Michael's right: Mac's have had excellent support in the input area (via language kits and installable keyboards) for many years now.
In addition, Windows 9x and NT already switches keyboards (you can install more than one) at the touch of a key. Win2K has the ability to switch keyboards INCLUDING IMEs...
This is a much better method than typing in "other" character than typing Unicode values or CharMap hunt-and-hunt-and-peck. There are scripts (notably Indic scripts) that don't have associated or suitable keyboards available, but this could be rectified.
There are also "compose" utilities (I use one called Accent Composer http://www.kovcomp.co.uk/) with my EN_US keyboard to type Latin-1 extended characters (without having to type in a four digit number or turn the Num Lock on my laptop on and off... a real nightmare for a touch typist)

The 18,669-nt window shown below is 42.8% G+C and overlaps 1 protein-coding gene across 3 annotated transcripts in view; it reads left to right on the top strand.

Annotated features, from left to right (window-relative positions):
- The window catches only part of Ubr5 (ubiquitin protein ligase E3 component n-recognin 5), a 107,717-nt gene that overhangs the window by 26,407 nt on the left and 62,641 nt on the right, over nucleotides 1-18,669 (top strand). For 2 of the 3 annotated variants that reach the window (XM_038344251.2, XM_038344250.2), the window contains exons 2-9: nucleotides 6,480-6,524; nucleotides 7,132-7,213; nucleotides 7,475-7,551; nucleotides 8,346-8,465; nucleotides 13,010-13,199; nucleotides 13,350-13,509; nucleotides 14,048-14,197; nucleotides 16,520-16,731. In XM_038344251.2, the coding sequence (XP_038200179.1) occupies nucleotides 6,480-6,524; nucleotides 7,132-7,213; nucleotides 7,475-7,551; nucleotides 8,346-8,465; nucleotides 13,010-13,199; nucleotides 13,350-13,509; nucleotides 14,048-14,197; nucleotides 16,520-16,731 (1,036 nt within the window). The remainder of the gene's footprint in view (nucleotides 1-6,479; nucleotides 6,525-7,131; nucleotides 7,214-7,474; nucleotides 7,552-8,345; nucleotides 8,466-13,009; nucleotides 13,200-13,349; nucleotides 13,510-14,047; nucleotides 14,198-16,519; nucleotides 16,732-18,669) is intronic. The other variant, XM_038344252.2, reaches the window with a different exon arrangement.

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From: Michael Everson [mailto:email@example.com]
Sent: Saturday, June 05, 1999 4:20 AM
To: Unicode List
Subject: Re: Hexadecimal in many scripts (ISO 14755)
Ar 09:12 -0700 1999-06-04, scríobh John Cowan:
>It is annoying enough to have to type in random 10646 characters by
>code number. It is doubly annoying to have to use some escape
>mechanism on the keyboard to be able to enter the code number
Apple's way cool WorldScript switched keyboards easily, and I imagine will
be a model for multiscript implementations of the UCS. :-)
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